There’s a lot of material on how to use specific tools to figure out what keywords your competitor deems important. There are two problems with most of these articles:
In this article, I’ll be showing an easy to get massive amounts of raw data to analyse by capitalizing on the functions of two free tools, Xenu and SEO Tools for Excel, as well as a paid solution, SEMRush.
The first step is deciding whether you want to crawl your competitor’s whole site or focus on a specific segment such as a specific category or ranking URLs. While gathering data might seem more attractive, it can sometimes bring a lot of dirty data by including pages that have no SEO value or are not relevant to the niches that you and your competitor are fighting on.
After you’ve explored your competitor’s website for a few minutes, you’ll definitely have a better idea of which sections of the sites are more interesting to gather data on. There are two methods to go about getting this info:
The advantage of the latter is that you can also easily gather the title and meta descriptions for each page in a single shot. It also gives you a better idea of the overall strategy that your competition when it comes to content optimization. If you care about competitors on specific rankings, you should be doing both a backlink audit of the competition as well as an onsite of the specific pages.
Crawling Your Competitors
If you want a more in-depth view of client’s onsite keyword strategy, Xenu or Screaming Frog, if you’ve got the money, are your best friends. As I don’t have much experience working with Screaming Frog, I’ll focus on using Xenu.
The most important thing to do before starting your Xenu scan is setting up some basic options. Most computers can easily handle 100 parallel threads, so I tend to leave it like that because I want data fast. There are some people who claim that the ideal number is 70, but I’ve seen no data to suggest that there is a huge difference between the numbers of URLs crawled.
I’ll also limit the maximum depth depending on the type of site I’m focusing on. For corporate sites, I usually limit to a depth of around 5. This limit tends to get their most important page and gives a basic architecture of the site. Using Xenu for publisher sites or sites capitalizing mostly on user-generated content, deeper crawls are useful but holistic pictures are much harder to gather. The end result, even with such a limited depth, ends up being quite large depending on the site’s architecture.
It is possible to focus on sections of the site, if only a specific section is needed. All that you need to do is either start the crawl from a specific subcategory of the site or change the rules controlling external/internal pages.
As for report settings, I prefer to just export the totality of the crawl and clean up the non-text/urls in EditPad because it also provides me with the title and meta descriptions. You can also just use the Valid Text URL report if you want to spend some extra time in Excel, but using this method will not provide you with the titles and meta descriptions of each page.
If you don’t already have it, you’ll need to get SEO Tools. You’ll also need to brush up on your XPath if you really want to get a detailed idea of how well your competition is writing their copy. For the uninitiated, XPath is an XML Language used to navigate through XML documents like an HTML file. So let’s say you’re interested in seeing what your competition is using as the first header on the page you could use the following XPath with the SEO Tools scraper:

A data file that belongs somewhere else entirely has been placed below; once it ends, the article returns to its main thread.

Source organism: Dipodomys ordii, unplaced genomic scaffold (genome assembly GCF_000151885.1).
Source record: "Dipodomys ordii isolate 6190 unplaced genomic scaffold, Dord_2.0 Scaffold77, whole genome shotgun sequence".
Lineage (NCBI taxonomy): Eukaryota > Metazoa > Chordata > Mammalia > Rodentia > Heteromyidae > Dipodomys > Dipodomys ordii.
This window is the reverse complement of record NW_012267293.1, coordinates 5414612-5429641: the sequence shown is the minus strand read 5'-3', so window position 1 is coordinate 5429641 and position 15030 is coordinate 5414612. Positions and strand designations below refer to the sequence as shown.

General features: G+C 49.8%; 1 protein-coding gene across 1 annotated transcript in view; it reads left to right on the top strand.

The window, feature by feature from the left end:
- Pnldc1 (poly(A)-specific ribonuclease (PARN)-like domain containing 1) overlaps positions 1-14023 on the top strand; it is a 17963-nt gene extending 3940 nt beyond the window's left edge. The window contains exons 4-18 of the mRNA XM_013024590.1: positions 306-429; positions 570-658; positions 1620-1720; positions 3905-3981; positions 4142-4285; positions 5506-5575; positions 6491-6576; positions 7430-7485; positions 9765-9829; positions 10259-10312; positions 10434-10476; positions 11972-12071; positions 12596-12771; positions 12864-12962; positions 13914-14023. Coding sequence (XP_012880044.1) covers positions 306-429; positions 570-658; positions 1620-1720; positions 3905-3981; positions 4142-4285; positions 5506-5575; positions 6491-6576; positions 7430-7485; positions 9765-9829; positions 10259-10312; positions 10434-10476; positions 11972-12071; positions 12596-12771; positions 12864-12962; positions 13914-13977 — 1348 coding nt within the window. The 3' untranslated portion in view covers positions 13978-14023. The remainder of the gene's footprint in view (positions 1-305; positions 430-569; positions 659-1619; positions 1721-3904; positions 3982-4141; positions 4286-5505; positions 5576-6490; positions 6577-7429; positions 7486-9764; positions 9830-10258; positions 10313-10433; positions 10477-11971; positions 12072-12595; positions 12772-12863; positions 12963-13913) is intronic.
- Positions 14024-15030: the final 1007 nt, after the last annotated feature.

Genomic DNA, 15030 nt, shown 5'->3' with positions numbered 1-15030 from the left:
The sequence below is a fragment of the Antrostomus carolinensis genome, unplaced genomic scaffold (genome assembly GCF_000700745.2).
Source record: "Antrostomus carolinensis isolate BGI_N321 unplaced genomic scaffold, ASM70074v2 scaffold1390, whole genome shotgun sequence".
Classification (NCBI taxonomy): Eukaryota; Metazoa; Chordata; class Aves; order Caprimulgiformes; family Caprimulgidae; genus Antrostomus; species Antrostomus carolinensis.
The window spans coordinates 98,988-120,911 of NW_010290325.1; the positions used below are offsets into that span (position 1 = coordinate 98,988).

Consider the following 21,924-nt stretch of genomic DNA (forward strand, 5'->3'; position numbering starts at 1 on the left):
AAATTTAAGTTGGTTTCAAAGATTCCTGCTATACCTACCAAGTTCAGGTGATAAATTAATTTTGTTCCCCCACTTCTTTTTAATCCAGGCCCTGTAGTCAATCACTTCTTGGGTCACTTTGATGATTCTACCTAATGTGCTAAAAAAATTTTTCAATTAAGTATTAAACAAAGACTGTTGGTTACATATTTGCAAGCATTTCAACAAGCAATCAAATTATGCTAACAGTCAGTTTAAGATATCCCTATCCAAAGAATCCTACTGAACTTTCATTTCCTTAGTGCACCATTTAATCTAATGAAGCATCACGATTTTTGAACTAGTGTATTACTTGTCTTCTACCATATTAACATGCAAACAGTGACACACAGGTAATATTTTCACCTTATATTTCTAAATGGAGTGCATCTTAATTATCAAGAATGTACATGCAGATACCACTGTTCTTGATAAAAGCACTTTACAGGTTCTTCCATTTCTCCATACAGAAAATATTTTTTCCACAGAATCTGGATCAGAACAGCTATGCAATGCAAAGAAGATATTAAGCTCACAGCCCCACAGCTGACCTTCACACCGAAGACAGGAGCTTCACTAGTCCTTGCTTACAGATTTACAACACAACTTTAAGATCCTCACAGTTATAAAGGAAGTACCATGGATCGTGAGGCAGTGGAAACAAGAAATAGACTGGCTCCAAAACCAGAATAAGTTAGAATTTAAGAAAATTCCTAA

Luckily, for most basic scraping, SEO Tools has a bunch of presets for headers, titles, meta descriptions, etc. These alone are good enough to perform a basic competitor research. Most smart competitors will have keyword rich titles, headers and meta descriptions. Where it gets really interesting is when you can start actually analyzing their content.
Making Macros for Content
There are two limitations when dealing with the XPath scraper in Excel. First, it will fail if you use double-quotes so be extra attentive. Second, it always returns a single element. For example, if I tried to use this query to scrape my article on SEJ:
I would only get the first paragraph as a result. This is even the case if I use more advanced queries to select multiple paragraphs such as this one which still only returns the second paragraph:
//*/div/p[position() >= 1 and position() < 21]
If you’re really interested in scraping the content to do mass analysis, you could always create a macro to automate the function:
Optional Step: Check PPC Ad Text
Last but not least, it is possible to do an overview of the PPC Ad Copy. Depending on the site this can be a real chore to go through because automation is very common for sites with user-generated content. Your best bet is to crawl a few pages manually before deciding whether to export the data or not.
PPC ad copy can be the most useful overall when it comes to competitor keyword research as it shows what keywords your competitor is willing to spend money on. They should only be bidding on keywords that convert and cost less than they get in return.
There are numerous ways to analyze the data, but in the end gathering the raw data is usually the most time consuming process when trying to judge your competitions content and keyword strategy. Now, you have an easy step by step guide that makes the process much faster and organized.
After all this is done, you should end up with multiple rows of data for URLs that include titles, meta descriptions, h1 tags, h2 tags, h3 tags and even the whole body content.
This post was originally written by Philip Tomlinson.